Dedicated to the gods, abused by men

February 1, 2011 § 2 Comments

 A post here dedicated to the misogynistic and dangerous practice of Devadasi. If you haven’t heard of it, it is an ancient Indian custom that has been used in more recent times as an excuse for the abuse and rape of vulnerable young girls.

The ancient tradition saw a girl ceremoniously dedicated or married to a deity or temple, in order to serve the goddess Yellamma – it was once a high-status role, if a dubious honour.

The practice has now been made illegal in law, but it still goes on, with the added exploitation that sees young girls, once they reach puberty, forced to have sexual relations with the men in their community in order to better serve the goddess.

No, I don’t understand the logic either.

I only learn of this practice recently, and the more I learn the more I am horrified. The women targeted are typically from lower castes – and in India that still tends to mean they are less educated, poorer and more vulnerable (the attitude persists in the country that rape is more acceptable in lower caste women, because it protects those higher up the social ladder)

And I cannot emphasise enough – this is not a small problem. There are 50,000 Devadasi in southern India.

Particularly sad is the overwhelming poverty that can leave families with seemingly little option but to give a child to the corrupt Devadasi system – and children of Devadasi are often dedicated into the system themselves.

An excellent BBC programme  aired in January highlights the Devadasi system. Also, visit EveryChild’s website   – they are a inspirational international charity working on the ground to urgently protect girls from being sexually exploited.  Measures include trying desperately to keep girls with their family, helping to increase opportunity for girls in low-caste groups, running workshops, setting up credit societies for women-only to help raise the status of women in society, and helping with the work of Child Rights Protection Committees being run at village level to intervene on behalf of children at risk. The last one in particular is a great idea, working with the only people who really have the ability to challenge the system: the people of India.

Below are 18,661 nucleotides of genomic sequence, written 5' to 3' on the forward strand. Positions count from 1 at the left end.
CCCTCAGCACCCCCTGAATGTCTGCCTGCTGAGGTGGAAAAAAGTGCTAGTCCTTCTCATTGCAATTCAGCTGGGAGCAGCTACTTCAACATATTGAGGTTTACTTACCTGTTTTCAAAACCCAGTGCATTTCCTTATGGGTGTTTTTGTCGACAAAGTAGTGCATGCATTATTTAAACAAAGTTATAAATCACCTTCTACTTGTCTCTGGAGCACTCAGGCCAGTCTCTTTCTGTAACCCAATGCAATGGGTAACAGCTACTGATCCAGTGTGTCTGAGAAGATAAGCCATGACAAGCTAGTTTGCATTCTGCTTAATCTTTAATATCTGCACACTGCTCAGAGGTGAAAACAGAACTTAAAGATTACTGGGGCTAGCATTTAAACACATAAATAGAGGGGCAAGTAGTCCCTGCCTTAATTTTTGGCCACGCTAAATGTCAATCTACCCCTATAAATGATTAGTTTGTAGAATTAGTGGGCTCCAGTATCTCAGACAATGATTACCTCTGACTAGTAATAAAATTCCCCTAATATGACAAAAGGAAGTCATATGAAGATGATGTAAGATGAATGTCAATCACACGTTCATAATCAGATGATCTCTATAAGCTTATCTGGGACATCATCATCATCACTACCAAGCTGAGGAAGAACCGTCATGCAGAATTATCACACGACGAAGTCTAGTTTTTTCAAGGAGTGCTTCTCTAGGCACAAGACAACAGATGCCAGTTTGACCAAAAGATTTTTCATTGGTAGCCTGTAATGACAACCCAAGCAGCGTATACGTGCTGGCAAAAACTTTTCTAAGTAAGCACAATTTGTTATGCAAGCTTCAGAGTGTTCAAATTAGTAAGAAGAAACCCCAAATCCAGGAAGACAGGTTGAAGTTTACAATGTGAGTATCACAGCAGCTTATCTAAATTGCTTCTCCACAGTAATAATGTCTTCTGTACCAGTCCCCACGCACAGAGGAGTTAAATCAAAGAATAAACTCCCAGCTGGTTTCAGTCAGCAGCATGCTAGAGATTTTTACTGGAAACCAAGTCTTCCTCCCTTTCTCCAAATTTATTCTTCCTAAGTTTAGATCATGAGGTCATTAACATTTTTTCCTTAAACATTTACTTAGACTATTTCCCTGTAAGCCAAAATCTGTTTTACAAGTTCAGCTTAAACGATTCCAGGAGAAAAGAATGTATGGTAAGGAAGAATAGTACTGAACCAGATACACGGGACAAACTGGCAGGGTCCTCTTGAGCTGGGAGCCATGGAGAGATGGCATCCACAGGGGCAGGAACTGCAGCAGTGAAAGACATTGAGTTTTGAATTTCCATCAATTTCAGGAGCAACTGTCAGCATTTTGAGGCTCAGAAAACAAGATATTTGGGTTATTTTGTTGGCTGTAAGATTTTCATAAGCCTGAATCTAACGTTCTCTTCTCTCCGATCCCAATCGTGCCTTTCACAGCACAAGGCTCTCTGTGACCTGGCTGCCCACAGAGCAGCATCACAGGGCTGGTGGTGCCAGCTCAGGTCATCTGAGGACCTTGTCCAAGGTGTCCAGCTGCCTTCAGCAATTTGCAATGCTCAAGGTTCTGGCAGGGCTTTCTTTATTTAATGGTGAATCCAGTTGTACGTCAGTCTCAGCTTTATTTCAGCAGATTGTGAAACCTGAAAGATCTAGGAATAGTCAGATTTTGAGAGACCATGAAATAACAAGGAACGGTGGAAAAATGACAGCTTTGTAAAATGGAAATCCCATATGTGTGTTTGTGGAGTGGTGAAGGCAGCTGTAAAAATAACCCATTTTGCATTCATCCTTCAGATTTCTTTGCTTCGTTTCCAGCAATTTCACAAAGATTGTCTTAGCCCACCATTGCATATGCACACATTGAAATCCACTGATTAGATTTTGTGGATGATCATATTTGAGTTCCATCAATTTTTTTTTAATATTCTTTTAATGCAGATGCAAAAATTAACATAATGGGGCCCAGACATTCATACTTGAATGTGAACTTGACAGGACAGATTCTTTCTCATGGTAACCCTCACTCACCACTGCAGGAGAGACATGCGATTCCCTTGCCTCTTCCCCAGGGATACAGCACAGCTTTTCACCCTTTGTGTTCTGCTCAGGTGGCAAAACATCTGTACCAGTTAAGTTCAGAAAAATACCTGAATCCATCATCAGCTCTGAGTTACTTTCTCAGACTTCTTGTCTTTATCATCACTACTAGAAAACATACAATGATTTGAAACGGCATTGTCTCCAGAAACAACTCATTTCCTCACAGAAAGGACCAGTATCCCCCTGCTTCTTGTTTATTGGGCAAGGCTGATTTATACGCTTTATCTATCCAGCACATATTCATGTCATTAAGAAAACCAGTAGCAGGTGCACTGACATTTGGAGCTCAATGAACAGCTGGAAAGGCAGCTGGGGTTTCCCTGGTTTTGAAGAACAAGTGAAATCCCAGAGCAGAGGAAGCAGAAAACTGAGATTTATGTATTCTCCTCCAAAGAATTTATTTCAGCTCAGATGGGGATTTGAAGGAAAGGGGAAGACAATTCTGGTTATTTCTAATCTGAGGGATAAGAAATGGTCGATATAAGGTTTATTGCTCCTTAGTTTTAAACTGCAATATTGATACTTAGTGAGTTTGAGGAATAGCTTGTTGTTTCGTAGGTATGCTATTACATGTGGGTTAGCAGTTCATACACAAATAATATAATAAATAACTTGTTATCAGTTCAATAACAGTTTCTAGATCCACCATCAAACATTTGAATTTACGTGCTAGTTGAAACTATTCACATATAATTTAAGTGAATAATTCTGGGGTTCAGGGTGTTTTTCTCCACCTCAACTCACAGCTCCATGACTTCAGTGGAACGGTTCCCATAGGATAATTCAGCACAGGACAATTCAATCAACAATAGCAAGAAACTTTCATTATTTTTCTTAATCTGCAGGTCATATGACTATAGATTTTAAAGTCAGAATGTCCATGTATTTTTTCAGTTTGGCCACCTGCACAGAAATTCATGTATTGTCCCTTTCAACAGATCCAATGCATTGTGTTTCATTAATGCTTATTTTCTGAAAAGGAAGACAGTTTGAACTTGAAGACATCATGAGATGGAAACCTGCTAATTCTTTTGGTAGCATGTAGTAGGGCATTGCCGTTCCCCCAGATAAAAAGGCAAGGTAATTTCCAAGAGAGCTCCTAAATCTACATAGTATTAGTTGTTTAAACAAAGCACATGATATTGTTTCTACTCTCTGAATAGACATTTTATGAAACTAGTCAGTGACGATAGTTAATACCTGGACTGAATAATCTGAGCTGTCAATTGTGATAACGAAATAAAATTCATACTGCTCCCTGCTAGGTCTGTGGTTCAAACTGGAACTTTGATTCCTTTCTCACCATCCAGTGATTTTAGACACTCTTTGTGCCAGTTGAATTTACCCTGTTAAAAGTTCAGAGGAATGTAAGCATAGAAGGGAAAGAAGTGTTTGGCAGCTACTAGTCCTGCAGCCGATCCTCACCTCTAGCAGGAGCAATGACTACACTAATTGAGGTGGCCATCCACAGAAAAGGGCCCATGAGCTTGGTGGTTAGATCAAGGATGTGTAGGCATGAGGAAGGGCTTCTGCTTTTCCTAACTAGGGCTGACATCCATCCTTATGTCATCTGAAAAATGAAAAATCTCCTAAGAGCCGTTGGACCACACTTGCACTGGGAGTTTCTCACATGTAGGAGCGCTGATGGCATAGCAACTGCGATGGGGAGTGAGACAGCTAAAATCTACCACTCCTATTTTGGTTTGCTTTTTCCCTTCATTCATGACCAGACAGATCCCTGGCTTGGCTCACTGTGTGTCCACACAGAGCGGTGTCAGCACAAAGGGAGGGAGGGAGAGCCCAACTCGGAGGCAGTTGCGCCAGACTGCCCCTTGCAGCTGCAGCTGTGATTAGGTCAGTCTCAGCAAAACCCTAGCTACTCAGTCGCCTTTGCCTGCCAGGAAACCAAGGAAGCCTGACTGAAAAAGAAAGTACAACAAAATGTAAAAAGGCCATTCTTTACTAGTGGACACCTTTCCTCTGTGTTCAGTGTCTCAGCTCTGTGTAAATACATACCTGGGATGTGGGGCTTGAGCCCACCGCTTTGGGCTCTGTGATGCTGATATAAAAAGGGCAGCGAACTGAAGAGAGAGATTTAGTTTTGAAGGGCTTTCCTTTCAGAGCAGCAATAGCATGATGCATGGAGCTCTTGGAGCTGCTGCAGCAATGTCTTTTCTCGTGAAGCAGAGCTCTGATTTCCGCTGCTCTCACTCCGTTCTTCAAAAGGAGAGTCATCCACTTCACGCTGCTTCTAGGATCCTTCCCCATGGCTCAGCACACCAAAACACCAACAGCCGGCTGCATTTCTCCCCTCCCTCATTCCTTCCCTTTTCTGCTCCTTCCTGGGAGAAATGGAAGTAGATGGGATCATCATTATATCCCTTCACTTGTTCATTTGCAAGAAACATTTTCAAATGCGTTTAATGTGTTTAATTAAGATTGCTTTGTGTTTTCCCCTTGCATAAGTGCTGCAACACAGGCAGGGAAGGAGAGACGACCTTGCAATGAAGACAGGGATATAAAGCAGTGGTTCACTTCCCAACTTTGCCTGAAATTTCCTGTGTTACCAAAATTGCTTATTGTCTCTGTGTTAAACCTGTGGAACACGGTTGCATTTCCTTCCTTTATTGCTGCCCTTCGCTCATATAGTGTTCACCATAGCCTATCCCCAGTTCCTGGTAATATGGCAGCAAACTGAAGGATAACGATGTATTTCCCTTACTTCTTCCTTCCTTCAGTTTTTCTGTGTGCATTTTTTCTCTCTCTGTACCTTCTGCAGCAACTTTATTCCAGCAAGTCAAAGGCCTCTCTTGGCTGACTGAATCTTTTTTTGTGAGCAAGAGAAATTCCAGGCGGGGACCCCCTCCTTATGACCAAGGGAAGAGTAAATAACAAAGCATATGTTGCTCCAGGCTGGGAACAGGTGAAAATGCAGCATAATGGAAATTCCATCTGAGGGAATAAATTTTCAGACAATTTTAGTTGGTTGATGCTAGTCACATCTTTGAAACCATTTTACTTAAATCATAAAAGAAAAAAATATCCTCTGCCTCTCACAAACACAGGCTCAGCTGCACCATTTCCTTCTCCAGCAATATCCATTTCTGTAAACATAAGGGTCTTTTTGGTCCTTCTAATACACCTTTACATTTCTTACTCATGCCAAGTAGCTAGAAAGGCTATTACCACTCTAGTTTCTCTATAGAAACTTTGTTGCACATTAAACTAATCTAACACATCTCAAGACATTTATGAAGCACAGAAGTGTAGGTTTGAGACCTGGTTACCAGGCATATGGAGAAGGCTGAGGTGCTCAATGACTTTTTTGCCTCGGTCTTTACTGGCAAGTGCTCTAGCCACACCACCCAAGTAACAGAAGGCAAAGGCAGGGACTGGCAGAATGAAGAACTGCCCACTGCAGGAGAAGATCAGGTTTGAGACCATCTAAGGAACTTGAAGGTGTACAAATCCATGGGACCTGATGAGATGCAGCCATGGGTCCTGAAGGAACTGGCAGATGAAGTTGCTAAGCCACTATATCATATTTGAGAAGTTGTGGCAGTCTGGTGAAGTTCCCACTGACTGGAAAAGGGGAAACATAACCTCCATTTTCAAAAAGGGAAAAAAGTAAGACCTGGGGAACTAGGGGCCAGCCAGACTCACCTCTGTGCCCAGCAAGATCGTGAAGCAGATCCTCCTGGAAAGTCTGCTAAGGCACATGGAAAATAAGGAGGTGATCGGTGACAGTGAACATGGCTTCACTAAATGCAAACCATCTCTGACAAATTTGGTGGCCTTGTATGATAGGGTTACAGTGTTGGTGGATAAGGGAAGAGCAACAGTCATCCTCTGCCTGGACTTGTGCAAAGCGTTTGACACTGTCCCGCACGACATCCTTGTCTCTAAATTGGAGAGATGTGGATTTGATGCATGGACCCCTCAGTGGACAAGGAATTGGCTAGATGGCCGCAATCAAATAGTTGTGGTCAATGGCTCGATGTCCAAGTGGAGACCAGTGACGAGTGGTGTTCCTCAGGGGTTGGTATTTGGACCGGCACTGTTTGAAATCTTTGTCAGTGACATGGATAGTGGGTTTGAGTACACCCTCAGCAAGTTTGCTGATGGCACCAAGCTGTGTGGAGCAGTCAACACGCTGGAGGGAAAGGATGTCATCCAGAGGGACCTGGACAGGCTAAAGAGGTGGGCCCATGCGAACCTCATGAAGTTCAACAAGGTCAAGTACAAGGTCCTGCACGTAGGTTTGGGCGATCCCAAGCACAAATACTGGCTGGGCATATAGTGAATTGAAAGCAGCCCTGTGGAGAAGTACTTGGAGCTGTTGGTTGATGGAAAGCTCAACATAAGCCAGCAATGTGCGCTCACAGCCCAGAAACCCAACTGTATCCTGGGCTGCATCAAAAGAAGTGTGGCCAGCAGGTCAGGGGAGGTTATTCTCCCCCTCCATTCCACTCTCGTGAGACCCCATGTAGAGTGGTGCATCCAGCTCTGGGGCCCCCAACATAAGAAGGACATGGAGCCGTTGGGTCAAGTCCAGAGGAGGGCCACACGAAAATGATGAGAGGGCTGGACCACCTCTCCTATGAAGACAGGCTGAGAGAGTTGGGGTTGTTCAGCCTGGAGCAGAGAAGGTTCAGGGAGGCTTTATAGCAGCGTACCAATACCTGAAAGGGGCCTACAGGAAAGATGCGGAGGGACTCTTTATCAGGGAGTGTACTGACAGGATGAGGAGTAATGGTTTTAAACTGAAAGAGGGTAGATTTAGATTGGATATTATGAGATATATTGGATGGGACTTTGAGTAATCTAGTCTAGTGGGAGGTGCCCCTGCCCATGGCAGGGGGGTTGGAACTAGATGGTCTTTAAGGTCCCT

Iranian woman condemned to death by stoning still awaits her fate

December 30, 2010 § 1 Comment

 

Sakineh Ashtiani

An update on the case of Sakineh Ashtianti, the Iranian housewife who “confessed” to the crime of adultery and was sentenced to death by stoning.

It’s important to keep the media pressure up in this case, and the BBC report that was put out today and can be viewed here reminds us all as we face the new year, that this is another year the 43-year-old mother of three has been waiting in prison for the shambolic case against her to be finally thrown out.

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Instability of Latvian men hinders high-achieving women

December 21, 2010 § Leave a comment

The BBC report on women in Latvia

An interesting snapshot into post-Soviet Latvia here from the BBC. The country, which has 8% more women than men and more than ten years difference in life-expectancy, is struggling with the gender imbalance. The men are facing high levels of alcoholism and depression; the women have fewer choices of partners – leading to increased competition in a sense, with fewer men to go around.

As one Latvian woman puts it: “Here we have a war of beauty – the most beautiful wins” and certainly the BBC delights in showing a wave of trendy and well styled young women enjoying their work and social lives, rightly hailed as the country’s success stories.

The men, although referred to as the root of several of the country’s social problems, are sadly absent from the film.